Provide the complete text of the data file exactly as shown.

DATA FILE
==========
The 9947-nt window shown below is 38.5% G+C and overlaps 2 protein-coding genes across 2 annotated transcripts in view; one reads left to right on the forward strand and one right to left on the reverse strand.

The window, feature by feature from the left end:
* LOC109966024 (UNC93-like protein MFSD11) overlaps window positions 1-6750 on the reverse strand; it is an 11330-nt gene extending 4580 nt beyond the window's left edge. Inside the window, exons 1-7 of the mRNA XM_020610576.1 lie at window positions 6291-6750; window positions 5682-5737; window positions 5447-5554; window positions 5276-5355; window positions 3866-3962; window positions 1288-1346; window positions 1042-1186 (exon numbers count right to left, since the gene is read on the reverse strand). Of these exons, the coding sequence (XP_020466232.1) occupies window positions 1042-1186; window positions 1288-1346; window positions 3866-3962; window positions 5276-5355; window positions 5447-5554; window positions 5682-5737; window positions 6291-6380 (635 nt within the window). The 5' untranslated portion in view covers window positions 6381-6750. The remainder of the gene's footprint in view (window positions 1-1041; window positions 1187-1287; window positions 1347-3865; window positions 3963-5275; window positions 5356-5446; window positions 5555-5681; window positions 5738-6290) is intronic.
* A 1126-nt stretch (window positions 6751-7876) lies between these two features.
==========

The 9947-nt window shown below is 38.5% G+C and overlaps 2 protein-coding genes across 2 annotated transcripts in view; one reads left to right on the forward strand and one right to left on the reverse strand.

The window, feature by feature from the left end:
* LOC109966024 (UNC93-like protein MFSD11) overlaps window positions 1-6750 on the reverse strand; it is an 11330-nt gene extending 4580 nt beyond the window's left edge. Inside the window, exons 1-7 of the mRNA XM_020610576.1 lie at window positions 6291-6750; window positions 5682-5737; window positions 5447-5554; window positions 5276-5355; window positions 3866-3962; window positions 1288-1346; window positions 1042-1186 (exon numbers count right to left, since the gene is read on the reverse strand). Of these exons, the coding sequence (XP_020466232.1) occupies window positions 1042-1186; window positions 1288-1346; window positions 3866-3962; window positions 5276-5355; window positions 5447-5554; window positions 5682-5737; window positions 6291-6380 (635 nt within the window). The 5' untranslated portion in view covers window positions 6381-6750. The remainder of the gene's footprint in view (window positions 1-1041; window positions 1187-1287; window positions 1347-3865; window positions 3963-5275; window positions 5356-5446; window positions 5555-5681; window positions 5738-6290) is intronic.
* A 1126-nt stretch (window positions 6751-7876) lies between these two features.